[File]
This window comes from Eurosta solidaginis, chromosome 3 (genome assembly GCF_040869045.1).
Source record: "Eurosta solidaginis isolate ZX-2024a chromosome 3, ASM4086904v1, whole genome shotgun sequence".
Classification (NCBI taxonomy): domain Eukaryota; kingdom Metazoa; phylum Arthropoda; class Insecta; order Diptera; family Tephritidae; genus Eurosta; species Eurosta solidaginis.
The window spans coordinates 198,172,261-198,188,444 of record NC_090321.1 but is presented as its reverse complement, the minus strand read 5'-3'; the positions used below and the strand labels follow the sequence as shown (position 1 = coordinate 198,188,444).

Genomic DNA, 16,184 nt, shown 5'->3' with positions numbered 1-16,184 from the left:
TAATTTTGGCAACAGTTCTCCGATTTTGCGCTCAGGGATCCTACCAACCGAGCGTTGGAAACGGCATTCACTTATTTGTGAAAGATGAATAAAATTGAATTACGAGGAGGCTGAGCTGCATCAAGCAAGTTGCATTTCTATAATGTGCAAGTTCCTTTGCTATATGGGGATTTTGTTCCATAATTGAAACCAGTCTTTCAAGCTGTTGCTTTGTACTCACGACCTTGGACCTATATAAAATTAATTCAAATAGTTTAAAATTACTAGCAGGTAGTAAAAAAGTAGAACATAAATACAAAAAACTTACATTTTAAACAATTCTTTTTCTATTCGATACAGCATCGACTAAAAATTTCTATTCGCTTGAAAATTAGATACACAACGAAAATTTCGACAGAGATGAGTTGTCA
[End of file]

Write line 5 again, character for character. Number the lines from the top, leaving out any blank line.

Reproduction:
Genomic DNA, 16,184 nt, shown 5'->3' with positions numbered 1-16,184 from the left: